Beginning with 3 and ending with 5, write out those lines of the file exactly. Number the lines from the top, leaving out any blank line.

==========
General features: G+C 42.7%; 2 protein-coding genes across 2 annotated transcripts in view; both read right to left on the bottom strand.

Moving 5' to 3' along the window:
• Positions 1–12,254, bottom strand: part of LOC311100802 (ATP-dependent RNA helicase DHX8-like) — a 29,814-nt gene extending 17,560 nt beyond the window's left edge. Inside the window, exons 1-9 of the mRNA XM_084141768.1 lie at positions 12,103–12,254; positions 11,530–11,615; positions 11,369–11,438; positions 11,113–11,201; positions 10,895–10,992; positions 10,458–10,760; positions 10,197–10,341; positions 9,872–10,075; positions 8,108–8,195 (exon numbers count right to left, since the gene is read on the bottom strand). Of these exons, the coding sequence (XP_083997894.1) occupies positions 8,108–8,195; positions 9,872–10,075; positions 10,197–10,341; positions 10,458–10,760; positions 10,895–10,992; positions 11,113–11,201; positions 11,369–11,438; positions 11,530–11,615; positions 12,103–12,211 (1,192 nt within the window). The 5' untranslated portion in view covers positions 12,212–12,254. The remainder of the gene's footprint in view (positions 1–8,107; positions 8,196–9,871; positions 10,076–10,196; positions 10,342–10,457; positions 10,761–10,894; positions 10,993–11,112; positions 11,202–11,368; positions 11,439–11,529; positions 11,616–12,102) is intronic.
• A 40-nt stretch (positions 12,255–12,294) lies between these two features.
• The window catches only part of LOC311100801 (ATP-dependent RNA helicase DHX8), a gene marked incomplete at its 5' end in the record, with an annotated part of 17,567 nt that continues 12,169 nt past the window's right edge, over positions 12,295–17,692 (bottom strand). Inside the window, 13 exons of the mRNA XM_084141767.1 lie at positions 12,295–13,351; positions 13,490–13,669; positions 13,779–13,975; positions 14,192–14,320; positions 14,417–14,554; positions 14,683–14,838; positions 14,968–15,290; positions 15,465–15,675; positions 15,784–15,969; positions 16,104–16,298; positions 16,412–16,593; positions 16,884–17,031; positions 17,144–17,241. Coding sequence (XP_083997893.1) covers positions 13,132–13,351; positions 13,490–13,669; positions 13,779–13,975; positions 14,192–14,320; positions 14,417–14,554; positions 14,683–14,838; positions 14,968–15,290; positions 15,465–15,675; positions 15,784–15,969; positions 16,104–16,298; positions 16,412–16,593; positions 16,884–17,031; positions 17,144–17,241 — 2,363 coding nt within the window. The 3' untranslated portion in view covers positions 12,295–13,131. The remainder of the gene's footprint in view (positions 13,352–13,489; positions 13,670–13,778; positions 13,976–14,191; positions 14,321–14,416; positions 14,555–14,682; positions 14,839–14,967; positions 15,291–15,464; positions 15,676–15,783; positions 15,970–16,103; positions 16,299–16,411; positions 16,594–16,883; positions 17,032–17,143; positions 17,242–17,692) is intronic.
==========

• Positions 1–12,254, bottom strand: part of LOC311100802 (ATP-dependent RNA helicase DHX8-like) — a 29,814-nt gene extending 17,560 nt beyond the window's left edge. Inside the window, exons 1-9 of the mRNA XM_084141768.1 lie at positions 12,103–12,254; positions 11,530–11,615; positions 11,369–11,438; positions 11,113–11,201; positions 10,895–10,992; positions 10,458–10,760; positions 10,197–10,341; positions 9,872–10,075; positions 8,108–8,195 (exon numbers count right to left, since the gene is read on the bottom strand). Of these exons, the coding sequence (XP_083997894.1) occupies positions 8,108–8,195; positions 9,872–10,075; positions 10,197–10,341; positions 10,458–10,760; positions 10,895–10,992; positions 11,113–11,201; positions 11,369–11,438; positions 11,530–11,615; positions 12,103–12,211 (1,192 nt within the window). The 5' untranslated portion in view covers positions 12,212–12,254. The remainder of the gene's footprint in view (positions 1–8,107; positions 8,196–9,871; positions 10,076–10,196; positions 10,342–10,457; positions 10,761–10,894; positions 10,993–11,112; positions 11,202–11,368; positions 11,439–11,529; positions 11,616–12,102) is intronic.
• A 40-nt stretch (positions 12,255–12,294) lies between these two features.
• The window catches only part of LOC311100801 (ATP-dependent RNA helicase DHX8), a gene marked incomplete at its 5' end in the record, with an annotated part of 17,567 nt that continues 12,169 nt past the window's right edge, over positions 12,295–17,692 (bottom strand). Inside the window, 13 exons of the mRNA XM_084141767.1 lie at positions 12,295–13,351; positions 13,490–13,669; positions 13,779–13,975; positions 14,192–14,320; positions 14,417–14,554; positions 14,683–14,838; positions 14,968–15,290; positions 15,465–15,675; positions 15,784–15,969; positions 16,104–16,298; positions 16,412–16,593; positions 16,884–17,031; positions 17,144–17,241. Coding sequence (XP_083997893.1) covers positions 13,132–13,351; positions 13,490–13,669; positions 13,779–13,975; positions 14,192–14,320; positions 14,417–14,554; positions 14,683–14,838; positions 14,968–15,290; positions 15,465–15,675; positions 15,784–15,969; positions 16,104–16,298; positions 16,412–16,593; positions 16,884–17,031; positions 17,144–17,241 — 2,363 coding nt within the window. The 3' untranslated portion in view covers positions 12,295–13,131. The remainder of the gene's footprint in view (positions 13,352–13,489; positions 13,670–13,778; positions 13,976–14,191; positions 14,321–14,416; positions 14,555–14,682; positions 14,839–14,967; positions 15,291–15,464; positions 15,676–15,783; positions 15,970–16,103; positions 16,299–16,411; positions 16,594–16,883; positions 17,032–17,143; positions 17,242–17,692) is intronic.